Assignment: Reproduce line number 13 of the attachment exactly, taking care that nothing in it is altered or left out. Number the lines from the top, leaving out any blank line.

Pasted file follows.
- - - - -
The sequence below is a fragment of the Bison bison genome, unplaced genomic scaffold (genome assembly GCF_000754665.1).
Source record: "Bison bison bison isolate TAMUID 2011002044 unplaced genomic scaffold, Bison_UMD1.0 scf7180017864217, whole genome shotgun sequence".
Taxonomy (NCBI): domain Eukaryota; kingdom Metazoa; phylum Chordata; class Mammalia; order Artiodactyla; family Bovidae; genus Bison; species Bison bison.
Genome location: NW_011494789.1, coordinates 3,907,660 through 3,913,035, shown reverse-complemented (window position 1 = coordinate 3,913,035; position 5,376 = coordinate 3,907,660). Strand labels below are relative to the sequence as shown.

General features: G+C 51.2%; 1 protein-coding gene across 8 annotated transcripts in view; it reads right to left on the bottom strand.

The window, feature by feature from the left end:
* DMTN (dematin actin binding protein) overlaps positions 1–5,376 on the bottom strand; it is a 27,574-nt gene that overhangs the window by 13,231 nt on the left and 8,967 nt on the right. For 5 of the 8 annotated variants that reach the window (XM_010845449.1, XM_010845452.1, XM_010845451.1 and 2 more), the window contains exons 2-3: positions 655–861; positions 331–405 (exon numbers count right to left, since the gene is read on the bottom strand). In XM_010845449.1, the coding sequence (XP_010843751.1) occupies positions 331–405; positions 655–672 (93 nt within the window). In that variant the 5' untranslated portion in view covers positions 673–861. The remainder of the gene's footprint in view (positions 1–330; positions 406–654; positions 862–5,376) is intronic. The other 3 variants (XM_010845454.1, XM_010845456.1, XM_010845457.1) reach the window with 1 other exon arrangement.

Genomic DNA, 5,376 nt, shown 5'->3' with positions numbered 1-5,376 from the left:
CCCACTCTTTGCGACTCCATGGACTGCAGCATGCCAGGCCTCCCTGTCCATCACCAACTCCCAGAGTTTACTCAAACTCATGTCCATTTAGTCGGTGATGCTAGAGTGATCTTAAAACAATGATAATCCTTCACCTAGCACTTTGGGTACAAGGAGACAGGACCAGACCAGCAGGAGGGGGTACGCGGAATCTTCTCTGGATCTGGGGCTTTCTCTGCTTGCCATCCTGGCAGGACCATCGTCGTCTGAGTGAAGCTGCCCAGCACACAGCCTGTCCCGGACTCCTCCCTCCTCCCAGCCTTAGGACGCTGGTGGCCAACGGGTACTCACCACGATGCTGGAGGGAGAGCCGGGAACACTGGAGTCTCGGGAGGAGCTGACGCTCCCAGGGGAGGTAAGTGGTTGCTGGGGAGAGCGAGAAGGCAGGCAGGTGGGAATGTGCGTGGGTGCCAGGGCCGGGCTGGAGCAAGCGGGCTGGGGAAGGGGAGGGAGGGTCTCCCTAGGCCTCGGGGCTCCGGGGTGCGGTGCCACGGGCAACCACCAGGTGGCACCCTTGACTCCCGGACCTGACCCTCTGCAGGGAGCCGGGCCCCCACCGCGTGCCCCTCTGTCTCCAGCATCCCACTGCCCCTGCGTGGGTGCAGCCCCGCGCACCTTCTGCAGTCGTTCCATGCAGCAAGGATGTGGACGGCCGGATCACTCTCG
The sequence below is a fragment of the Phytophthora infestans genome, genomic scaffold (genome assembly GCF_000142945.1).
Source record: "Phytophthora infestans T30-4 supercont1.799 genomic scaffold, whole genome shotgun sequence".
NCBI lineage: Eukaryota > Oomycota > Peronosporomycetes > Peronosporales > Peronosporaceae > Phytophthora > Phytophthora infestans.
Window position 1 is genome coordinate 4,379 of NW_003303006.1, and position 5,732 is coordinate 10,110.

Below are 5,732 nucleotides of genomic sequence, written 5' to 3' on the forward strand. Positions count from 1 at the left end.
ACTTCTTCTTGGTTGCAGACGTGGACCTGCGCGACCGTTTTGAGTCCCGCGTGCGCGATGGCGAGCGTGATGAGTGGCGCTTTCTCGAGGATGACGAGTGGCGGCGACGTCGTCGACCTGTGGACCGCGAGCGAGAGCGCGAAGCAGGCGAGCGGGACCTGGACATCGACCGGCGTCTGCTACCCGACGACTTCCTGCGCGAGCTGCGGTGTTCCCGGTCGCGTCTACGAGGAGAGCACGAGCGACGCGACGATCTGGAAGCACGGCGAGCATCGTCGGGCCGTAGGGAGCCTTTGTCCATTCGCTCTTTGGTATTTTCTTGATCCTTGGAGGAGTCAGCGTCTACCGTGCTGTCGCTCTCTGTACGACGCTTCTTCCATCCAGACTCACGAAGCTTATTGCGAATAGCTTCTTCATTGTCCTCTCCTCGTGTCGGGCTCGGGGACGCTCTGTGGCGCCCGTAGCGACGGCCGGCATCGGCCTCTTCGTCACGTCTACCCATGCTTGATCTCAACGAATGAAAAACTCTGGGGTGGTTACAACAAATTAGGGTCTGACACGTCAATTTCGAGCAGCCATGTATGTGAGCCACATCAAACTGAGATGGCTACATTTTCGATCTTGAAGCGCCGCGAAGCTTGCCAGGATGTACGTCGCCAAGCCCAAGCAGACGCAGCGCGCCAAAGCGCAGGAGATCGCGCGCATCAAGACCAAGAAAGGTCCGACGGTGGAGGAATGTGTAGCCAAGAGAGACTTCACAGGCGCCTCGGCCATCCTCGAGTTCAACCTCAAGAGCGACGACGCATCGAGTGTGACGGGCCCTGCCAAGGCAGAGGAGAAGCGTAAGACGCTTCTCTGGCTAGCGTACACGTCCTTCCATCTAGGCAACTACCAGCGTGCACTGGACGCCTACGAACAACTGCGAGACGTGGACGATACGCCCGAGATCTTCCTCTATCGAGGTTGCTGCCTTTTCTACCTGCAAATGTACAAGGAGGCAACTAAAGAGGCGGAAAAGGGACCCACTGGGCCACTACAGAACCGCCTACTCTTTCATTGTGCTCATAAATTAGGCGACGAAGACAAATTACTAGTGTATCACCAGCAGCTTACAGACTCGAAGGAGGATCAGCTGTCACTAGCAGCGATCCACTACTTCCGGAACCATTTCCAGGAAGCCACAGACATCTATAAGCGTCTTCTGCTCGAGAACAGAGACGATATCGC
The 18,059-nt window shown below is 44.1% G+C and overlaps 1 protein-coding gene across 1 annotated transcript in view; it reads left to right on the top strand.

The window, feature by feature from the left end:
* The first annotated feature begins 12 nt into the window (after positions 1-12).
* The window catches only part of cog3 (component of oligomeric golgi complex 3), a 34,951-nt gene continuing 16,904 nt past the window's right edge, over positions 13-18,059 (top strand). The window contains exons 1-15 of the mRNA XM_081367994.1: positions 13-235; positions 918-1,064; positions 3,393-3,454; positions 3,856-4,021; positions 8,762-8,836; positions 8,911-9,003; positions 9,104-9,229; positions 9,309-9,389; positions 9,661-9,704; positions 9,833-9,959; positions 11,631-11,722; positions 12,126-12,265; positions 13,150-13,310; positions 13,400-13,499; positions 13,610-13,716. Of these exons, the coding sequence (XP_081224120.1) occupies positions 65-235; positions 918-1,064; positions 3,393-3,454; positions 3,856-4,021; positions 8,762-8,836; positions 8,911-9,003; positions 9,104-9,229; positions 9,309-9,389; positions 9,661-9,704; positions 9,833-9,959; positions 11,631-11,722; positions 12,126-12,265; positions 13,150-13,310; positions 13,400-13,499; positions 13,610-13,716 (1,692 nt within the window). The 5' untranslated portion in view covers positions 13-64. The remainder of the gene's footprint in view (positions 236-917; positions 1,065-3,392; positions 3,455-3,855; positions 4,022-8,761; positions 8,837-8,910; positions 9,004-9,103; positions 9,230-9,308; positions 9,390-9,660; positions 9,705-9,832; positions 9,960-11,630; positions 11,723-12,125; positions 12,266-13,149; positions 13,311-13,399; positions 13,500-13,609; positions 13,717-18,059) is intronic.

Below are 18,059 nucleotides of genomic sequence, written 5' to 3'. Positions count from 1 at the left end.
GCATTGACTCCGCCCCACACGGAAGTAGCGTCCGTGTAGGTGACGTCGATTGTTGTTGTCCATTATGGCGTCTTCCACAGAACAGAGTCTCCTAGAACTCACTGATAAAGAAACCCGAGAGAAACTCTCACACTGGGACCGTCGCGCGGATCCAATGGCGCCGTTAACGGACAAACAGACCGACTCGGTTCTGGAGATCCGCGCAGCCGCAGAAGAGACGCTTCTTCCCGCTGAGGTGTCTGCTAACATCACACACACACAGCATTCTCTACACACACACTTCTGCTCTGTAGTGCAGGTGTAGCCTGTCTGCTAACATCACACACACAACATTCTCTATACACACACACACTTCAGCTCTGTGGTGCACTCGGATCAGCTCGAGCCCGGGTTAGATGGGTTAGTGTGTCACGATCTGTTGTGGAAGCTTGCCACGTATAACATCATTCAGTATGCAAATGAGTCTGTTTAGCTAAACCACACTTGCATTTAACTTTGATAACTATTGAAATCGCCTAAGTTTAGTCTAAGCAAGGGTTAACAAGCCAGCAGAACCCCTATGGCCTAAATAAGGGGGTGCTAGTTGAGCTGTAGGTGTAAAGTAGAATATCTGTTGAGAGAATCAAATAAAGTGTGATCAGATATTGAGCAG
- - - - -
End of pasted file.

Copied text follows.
Window position 1 is genome coordinate 4,379 of NW_003303006.1, and position 5,732 is coordinate 10,110.